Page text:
Tale of woe doesn’t generate sympathy
The daily newspaper runs a front page article about ‘the new housing crisis,’ headlined, “A family’s plight: An income that’s $200 too much for housing help.” If you‘re in the mood for a tear-jerker, you couldn’t ask for more than this news article that reads like a paperback novel. It continues on two jump pages, complete with a photo showing the tattooed dad tenderly kissing his young son‘s head. Midway through, be forewarned, your patience will wear thin.
The account of a family’s travails begins with these words:
The kitchen light was already on as Kevin Scarbrough rose for another day of empty promises. He poured a mug of strong coffee and slipped a cellphone into the pocket of his jeans, turning up the volume in case a call came from the hospital or the housing authority.
“Where are you going?” his 4-year-old son Anthony asked. A catheter dangled from his leg, running to a kidney that failed before he was born and set in motion his family’s spiral into the shelter.
“I’m going to smoke,” replied Kevin, 41, and he stepped into the mid-morning sun. He stood in the gravel as he did each day and lit a cigarette, staring out into the concrete emptiness of UMOM New Day Center in east Phoenix. It had been the same view for almost a year, after the Scarbroughs were swallowed by an affordable-housing crisis the federal government was calling a national problem.
Ultimately, the sick little boy received a much-needed kidney transplant. The mother cut back her work hours to qualify for public assistance and the family of five was able to move into a subsidized apartment.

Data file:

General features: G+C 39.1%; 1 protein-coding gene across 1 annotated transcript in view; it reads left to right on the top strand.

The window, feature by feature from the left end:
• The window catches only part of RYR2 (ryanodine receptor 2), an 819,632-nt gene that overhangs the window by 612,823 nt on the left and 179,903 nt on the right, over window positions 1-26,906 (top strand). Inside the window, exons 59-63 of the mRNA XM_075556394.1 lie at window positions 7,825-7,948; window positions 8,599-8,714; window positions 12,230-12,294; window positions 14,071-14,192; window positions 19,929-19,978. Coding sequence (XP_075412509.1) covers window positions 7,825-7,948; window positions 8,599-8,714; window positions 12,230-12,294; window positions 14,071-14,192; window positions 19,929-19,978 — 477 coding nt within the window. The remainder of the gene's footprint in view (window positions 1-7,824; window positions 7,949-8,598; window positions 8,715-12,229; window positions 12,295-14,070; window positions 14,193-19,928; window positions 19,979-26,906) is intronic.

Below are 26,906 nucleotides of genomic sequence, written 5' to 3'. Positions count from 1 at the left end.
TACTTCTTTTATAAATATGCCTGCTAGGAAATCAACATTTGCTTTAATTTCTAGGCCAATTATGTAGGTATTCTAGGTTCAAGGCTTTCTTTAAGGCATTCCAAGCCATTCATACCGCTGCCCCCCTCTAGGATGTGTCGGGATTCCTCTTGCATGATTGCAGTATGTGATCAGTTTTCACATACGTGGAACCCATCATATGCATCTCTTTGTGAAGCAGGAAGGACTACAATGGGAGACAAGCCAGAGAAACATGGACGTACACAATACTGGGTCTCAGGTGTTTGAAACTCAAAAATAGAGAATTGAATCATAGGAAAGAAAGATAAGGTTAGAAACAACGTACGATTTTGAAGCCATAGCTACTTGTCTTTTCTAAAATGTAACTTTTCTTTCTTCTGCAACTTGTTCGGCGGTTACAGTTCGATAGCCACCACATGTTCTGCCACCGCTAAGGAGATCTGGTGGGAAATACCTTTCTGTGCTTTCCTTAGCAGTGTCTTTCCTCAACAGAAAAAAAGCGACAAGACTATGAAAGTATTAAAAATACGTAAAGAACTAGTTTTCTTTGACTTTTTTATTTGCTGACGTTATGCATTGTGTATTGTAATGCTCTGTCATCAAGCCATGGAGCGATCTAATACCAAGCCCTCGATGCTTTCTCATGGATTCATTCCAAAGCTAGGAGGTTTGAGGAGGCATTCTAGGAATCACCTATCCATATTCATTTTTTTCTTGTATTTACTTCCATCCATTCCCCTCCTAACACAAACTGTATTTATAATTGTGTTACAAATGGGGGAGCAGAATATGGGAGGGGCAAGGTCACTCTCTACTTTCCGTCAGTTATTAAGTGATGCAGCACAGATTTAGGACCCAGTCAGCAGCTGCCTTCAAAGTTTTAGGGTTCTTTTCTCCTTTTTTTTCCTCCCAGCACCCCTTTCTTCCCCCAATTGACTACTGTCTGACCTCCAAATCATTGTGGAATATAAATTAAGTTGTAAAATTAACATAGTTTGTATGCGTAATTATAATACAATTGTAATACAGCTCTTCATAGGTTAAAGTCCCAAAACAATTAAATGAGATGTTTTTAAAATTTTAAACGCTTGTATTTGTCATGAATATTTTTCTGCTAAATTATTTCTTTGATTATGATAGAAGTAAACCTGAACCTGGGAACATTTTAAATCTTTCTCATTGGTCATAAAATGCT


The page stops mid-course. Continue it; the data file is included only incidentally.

A “shrunken paycheck” would arrive at the end of the week, and they needed basics like towels, sheets and pillows. But according to the newspaper account, unemployed Kevin had the first $140 earmarked.
“He already had tattoos of his children’s names and the New York Knicks logo, and now had another in mind, the heart-in-hand logo of Phoenix Children’s Hospital with Anthony’s name arching above it.” The Dad with no job and on food stamps that never last the entire month “wanted to be a walking billboard for the hospital that saved his son.”
Know this: With a jobless father who puts cigarettes and tattoos before the basic needs of his family, dire circumstances will remain the norm for the Scarbrough family. This saga is a poor example of a national housing crisis. It only reflects the flawed mindset of a self-centered fool who is able to father children.